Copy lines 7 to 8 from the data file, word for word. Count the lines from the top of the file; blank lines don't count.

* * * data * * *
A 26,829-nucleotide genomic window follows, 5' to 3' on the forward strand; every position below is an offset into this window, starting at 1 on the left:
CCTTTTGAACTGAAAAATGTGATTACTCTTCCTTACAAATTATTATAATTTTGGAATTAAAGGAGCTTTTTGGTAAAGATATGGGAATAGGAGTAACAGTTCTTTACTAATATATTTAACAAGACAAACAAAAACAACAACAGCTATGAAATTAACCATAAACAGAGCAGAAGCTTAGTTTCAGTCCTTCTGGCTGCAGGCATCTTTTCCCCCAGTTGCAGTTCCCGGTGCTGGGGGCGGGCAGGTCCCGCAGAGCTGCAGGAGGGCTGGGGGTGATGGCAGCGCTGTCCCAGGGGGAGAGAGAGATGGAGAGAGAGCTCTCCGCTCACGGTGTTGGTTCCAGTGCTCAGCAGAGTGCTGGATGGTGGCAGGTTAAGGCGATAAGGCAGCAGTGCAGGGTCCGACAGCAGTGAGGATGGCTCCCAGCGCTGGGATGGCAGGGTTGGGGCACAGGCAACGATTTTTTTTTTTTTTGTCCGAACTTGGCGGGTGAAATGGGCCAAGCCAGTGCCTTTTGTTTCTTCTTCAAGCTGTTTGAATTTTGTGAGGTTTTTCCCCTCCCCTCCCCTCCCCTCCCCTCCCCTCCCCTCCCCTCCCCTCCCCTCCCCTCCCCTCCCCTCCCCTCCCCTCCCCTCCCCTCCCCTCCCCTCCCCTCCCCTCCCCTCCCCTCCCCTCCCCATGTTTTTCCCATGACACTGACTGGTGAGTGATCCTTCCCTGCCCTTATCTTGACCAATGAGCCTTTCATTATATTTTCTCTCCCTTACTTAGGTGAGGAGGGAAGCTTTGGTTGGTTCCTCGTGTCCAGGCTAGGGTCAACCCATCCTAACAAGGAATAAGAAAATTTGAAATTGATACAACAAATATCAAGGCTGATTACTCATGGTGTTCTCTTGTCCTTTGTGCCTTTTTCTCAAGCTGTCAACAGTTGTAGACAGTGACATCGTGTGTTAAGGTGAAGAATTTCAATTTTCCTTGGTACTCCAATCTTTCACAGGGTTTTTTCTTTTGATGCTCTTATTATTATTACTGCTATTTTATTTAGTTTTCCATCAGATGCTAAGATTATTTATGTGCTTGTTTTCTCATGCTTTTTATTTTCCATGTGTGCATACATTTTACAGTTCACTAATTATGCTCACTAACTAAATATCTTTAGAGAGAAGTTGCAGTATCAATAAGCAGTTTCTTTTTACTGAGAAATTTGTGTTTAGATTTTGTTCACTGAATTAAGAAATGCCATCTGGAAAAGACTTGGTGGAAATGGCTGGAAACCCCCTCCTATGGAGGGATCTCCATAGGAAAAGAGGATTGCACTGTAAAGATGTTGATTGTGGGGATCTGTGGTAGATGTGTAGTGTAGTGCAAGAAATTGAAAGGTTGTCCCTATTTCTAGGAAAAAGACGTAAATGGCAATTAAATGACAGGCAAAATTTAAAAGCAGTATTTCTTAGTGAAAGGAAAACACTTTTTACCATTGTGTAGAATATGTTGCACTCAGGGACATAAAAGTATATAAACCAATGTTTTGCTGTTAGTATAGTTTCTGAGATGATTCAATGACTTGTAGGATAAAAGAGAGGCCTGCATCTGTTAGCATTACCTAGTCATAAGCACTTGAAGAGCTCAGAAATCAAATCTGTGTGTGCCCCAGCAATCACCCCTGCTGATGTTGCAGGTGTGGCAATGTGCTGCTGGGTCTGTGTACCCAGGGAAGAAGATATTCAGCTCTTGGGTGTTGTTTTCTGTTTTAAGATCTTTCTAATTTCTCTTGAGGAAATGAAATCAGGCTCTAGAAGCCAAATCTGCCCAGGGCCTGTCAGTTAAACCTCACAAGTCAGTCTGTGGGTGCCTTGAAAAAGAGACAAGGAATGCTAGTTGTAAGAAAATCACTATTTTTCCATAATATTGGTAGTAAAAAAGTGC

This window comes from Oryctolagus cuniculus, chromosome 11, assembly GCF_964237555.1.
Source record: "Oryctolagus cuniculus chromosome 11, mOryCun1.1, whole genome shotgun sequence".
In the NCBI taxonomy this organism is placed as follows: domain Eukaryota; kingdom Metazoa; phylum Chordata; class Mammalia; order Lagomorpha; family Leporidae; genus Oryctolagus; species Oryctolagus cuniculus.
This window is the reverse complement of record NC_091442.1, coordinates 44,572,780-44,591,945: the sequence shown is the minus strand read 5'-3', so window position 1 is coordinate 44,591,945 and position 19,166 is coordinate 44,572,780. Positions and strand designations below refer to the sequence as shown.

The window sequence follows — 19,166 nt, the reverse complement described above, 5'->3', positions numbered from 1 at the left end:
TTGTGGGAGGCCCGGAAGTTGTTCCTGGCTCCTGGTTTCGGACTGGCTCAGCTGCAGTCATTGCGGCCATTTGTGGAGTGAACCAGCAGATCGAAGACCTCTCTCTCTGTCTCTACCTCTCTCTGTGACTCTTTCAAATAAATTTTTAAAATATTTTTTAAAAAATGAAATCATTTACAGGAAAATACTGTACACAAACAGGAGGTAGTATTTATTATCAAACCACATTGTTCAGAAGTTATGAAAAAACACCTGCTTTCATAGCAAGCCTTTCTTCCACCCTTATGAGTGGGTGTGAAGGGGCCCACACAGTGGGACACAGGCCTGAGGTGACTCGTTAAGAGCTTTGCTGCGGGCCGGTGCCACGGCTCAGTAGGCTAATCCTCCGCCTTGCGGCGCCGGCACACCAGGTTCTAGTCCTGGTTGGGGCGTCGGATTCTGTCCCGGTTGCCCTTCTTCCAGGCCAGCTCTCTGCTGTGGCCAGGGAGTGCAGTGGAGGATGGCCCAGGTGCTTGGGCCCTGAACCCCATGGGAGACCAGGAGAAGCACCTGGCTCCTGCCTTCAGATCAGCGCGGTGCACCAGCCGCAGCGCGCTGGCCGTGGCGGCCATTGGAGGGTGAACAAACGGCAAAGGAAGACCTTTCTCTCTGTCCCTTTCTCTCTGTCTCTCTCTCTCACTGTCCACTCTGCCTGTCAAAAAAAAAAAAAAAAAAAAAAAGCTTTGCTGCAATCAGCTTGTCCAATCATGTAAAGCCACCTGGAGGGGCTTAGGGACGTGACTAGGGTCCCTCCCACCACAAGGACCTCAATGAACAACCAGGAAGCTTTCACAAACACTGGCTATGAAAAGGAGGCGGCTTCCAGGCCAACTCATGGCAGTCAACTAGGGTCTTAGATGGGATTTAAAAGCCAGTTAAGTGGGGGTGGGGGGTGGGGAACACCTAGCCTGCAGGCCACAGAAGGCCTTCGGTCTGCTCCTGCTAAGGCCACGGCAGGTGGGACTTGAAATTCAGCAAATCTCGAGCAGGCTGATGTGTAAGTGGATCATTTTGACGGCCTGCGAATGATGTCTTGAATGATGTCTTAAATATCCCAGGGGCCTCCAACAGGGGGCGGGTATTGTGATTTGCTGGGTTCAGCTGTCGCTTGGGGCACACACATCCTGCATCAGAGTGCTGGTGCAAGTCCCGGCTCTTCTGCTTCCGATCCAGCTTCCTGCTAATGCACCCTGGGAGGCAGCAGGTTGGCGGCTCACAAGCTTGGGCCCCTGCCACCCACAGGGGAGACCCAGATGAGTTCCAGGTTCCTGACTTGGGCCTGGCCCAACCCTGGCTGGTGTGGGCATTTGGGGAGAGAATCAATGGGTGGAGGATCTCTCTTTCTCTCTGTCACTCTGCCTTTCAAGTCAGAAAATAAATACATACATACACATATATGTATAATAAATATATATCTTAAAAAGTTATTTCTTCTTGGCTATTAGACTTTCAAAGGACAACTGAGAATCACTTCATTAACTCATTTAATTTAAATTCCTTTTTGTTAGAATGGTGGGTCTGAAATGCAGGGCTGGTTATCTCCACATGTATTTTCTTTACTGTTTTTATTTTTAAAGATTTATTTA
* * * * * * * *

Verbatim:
The window sequence follows — 19,166 nt, the reverse complement described above, 5'->3', positions numbered from 1 at the left end:
TTGTGGGAGGCCCGGAAGTTGTTCCTGGCTCCTGGTTTCGGACTGGCTCAGCTGCAGTCATTGCGGCCATTTGTGGAGTGAACCAGCAGATCGAAGACCTCTCTCTCTGTCTCTACCTCTCTCTGTGACTCTTTCAAATAAATTTTTAAAATATTTTTTAAAAAATGAAATCATTTACAGGAAAATACTGTACACAAACAGGAGGTAGTATTTATTATCAAACCACATTGTTCAGAAGTTATGAAAAAACACCTGCTTTCATAGCAAGCCTTTCTTCCACCCTTATGAGTGGGTGTGAAGGGGCCCACACAGTGGGACACAGGCCTGAGGTGACTCGTTAAGAGCTTTGCTGCGGGCCGGTGCCACGGCTCAGTAGGCTAATCCTCCGCCTTGCGGCGCCGGCACACCAGGTTCTAGTCCTGGTTGGGGCGTCGGATTCTGTCCCGGTTGCCCTTCTTCCAGGCCAGCTCTCTGCTGTGGCCAGGGAGTGCAGTGGAGGATGGCCCAGGTGCTTGGGCCCTGAACCCCATGGGAGACCAGGAGAAGCACCTGGCTCCTGCCTTCAGATCAGCGCGGTGCACCAGCCGCAGCGCGCTGGCCGTGGCGGCCATTGGAGGGTGAACAAACGGCAAAGGAAGACCTTTCTCTCTGTCCCTTTCTCTCTGTCTCTCTCTCTCACTGTCCACTCTGCCTGTCAAAAAAAAAAAAAAAAAAAAAAAGCTTTGCTGCAATCAGCTTGTCCAATCATGTAAAGCCACCTGGAGGGGCTTAGGGACGTGACTAGGGTCCCTCCCACCACAAGGACCTCAATGAACAACCAGGAAGCTTTCACAAACACTGGCTATGAAAAGGAGGCGGCTTCCAGGCCAACTCATGGCAGTCAACTAGGGTCTTAGATGGGATTTAAAAGCCAGTTAAGTGGGGGTGGGGGGTGGGGAACACCTAGCCTGCAGGCCACAGAAGGCCTTCGGTCTGCTCCTGCTAAGGCCACGGCAGGTGGGACTTGAAATTCAGCAAATCTCGAGCAGGCTGATGTGTAAGTGGATCATTTTGACGGCCTGCGAATGATGTCTTGAATGATGTCTTAAATATCCCAGGGGCCTCCAACAGGGGGCGGGTATTGTGATTTGCTGGGTTCAGCTGTCGCTTGGGGCACACACATCCTGCATCAGAGTGCTGGTGCAAGTCCCGGCTCTTCTGCTTCCGATCCAGCTTCCTGCTAATGCACCCTGGGAGGCAGCAGGTTGGCGGCTCACAAGCTTGGGCCCCTGCCACCCACAGGGGAGACCCAGATGAGTTCCAGGTTCCTGACTTGGGCCTGGCCCAACCCTGGCTGGTGTGGGCATTTGGGGAGAGAATCAATGGGTGGAGGATCTCTCTTTCTCTCTGTCACTCTGCCTTTCAAGTCAGAAAATAAATACATACATACACATATATGTATAATAAATATATATCTTAAAAAGTTATTTCTTCTTGGCTATTAGACTTTCAAAGGACAACTGAGAATCACTTCATTAACTCATTTAATTTAAATTCCTTTTTGTTAGAATGGTGGGTCTGAAATGCAGGGCTGGTTATCTCCACATGTATTTTCTTTACTGTTTTTATTTTTAAAGATTTATTTA